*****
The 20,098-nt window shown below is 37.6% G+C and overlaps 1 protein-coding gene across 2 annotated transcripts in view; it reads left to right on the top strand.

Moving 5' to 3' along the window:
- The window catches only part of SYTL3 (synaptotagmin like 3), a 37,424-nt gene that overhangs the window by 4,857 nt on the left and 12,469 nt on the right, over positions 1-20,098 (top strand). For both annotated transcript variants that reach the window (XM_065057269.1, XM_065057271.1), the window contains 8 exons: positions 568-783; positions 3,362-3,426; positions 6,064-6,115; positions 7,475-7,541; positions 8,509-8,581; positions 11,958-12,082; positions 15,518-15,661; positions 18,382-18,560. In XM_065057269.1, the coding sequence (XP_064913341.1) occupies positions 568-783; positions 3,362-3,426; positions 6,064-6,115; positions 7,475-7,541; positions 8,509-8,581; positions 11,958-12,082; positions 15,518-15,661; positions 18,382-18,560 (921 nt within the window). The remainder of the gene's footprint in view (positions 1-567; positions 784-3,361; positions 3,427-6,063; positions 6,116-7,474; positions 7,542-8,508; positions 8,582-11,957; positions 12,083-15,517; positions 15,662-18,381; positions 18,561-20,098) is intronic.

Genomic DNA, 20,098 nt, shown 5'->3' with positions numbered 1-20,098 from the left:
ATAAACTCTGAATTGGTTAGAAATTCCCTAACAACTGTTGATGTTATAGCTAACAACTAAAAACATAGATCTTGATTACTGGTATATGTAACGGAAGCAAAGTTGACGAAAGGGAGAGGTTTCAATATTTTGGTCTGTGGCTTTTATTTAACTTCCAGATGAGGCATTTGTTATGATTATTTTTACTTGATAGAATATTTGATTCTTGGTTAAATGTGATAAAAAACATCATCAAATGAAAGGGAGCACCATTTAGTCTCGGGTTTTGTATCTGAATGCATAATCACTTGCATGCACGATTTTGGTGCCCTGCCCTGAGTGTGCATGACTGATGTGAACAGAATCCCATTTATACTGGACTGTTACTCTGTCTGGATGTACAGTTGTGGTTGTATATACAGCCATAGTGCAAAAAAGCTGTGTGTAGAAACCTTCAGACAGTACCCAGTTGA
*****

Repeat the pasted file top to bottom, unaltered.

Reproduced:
The 20,098-nt window shown below is 37.6% G+C and overlaps 1 protein-coding gene across 2 annotated transcripts in view; it reads left to right on the top strand.

Moving 5' to 3' along the window:
- The window catches only part of SYTL3 (synaptotagmin like 3), a 37,424-nt gene that overhangs the window by 4,857 nt on the left and 12,469 nt on the right, over positions 1-20,098 (top strand). For both annotated transcript variants that reach the window (XM_065057269.1, XM_065057271.1), the window contains 8 exons: positions 568-783; positions 3,362-3,426; positions 6,064-6,115; positions 7,475-7,541; positions 8,509-8,581; positions 11,958-12,082; positions 15,518-15,661; positions 18,382-18,560. In XM_065057269.1, the coding sequence (XP_064913341.1) occupies positions 568-783; positions 3,362-3,426; positions 6,064-6,115; positions 7,475-7,541; positions 8,509-8,581; positions 11,958-12,082; positions 15,518-15,661; positions 18,382-18,560 (921 nt within the window). The remainder of the gene's footprint in view (positions 1-567; positions 784-3,361; positions 3,427-6,063; positions 6,116-7,474; positions 7,542-8,508; positions 8,582-11,957; positions 12,083-15,517; positions 15,662-18,381; positions 18,561-20,098) is intronic.

Genomic DNA, 20,098 nt, shown 5'->3' with positions numbered 1-20,098 from the left:
ATAAACTCTGAATTGGTTAGAAATTCCCTAACAACTGTTGATGTTATAGCTAACAACTAAAAACATAGATCTTGATTACTGGTATATGTAACGGAAGCAAAGTTGACGAAAGGGAGAGGTTTCAATATTTTGGTCTGTGGCTTTTATTTAACTTCCAGATGAGGCATTTGTTATGATTATTTTTACTTGATAGAATATTTGATTCTTGGTTAAATGTGATAAAAAACATCATCAAATGAAAGGGAGCACCATTTAGTCTCGGGTTTTGTATCTGAATGCATAATCACTTGCATGCACGATTTTGGTGCCCTGCCCTGAGTGTGCATGACTGATGTGAACAGAATCCCATTTATACTGGACTGTTACTCTGTCTGGATGTACAGTTGTGGTTGTATATACAGCCATAGTGCAAAAAAGCTGTGTGTAGAAACCTTCAGACAGTACCCAGTTGA